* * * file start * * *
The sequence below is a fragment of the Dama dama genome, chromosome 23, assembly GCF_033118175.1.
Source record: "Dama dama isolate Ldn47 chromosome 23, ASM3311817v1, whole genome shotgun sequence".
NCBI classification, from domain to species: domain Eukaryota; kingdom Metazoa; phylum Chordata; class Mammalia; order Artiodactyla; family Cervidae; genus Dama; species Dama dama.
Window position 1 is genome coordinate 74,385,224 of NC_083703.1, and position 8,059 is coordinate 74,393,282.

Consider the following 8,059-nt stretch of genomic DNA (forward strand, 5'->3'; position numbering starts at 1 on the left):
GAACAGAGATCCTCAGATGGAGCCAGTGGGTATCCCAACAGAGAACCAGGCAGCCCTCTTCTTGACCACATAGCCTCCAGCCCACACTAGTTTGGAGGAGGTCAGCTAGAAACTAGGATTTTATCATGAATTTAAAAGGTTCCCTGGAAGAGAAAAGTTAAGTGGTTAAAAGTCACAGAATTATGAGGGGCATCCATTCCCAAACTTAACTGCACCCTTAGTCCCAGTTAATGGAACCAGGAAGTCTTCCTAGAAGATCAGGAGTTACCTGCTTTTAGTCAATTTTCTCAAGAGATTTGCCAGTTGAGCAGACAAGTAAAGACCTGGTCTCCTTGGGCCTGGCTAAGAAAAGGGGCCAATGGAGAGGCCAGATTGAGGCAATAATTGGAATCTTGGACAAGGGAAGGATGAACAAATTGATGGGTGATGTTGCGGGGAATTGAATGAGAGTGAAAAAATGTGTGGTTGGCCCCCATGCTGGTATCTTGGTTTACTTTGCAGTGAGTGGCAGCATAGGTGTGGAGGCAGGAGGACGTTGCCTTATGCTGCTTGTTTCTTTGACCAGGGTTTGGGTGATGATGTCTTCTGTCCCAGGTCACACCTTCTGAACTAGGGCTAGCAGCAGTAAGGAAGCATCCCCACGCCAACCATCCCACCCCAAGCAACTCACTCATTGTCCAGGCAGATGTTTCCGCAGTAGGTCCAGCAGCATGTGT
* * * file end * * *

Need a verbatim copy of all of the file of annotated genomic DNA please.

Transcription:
The sequence below is a fragment of the Dama dama genome, chromosome 23, assembly GCF_033118175.1.
Source record: "Dama dama isolate Ldn47 chromosome 23, ASM3311817v1, whole genome shotgun sequence".
NCBI classification, from domain to species: domain Eukaryota; kingdom Metazoa; phylum Chordata; class Mammalia; order Artiodactyla; family Cervidae; genus Dama; species Dama dama.
Window position 1 is genome coordinate 74,385,224 of NC_083703.1, and position 8,059 is coordinate 74,393,282.

Consider the following 8,059-nt stretch of genomic DNA (forward strand, 5'->3'; position numbering starts at 1 on the left):
GAACAGAGATCCTCAGATGGAGCCAGTGGGTATCCCAACAGAGAACCAGGCAGCCCTCTTCTTGACCACATAGCCTCCAGCCCACACTAGTTTGGAGGAGGTCAGCTAGAAACTAGGATTTTATCATGAATTTAAAAGGTTCCCTGGAAGAGAAAAGTTAAGTGGTTAAAAGTCACAGAATTATGAGGGGCATCCATTCCCAAACTTAACTGCACCCTTAGTCCCAGTTAATGGAACCAGGAAGTCTTCCTAGAAGATCAGGAGTTACCTGCTTTTAGTCAATTTTCTCAAGAGATTTGCCAGTTGAGCAGACAAGTAAAGACCTGGTCTCCTTGGGCCTGGCTAAGAAAAGGGGCCAATGGAGAGGCCAGATTGAGGCAATAATTGGAATCTTGGACAAGGGAAGGATGAACAAATTGATGGGTGATGTTGCGGGGAATTGAATGAGAGTGAAAAAATGTGTGGTTGGCCCCCATGCTGGTATCTTGGTTTACTTTGCAGTGAGTGGCAGCATAGGTGTGGAGGCAGGAGGACGTTGCCTTATGCTGCTTGTTTCTTTGACCAGGGTTTGGGTGATGATGTCTTCTGTCCCAGGTCACACCTTCTGAACTAGGGCTAGCAGCAGTAAGGAAGCATCCCCACGCCAACCATCCCACCCCAAGCAACTCACTCATTGTCCAGGCAGATGTTTCCGCAGTAGGTCCAGCAGCATGTGT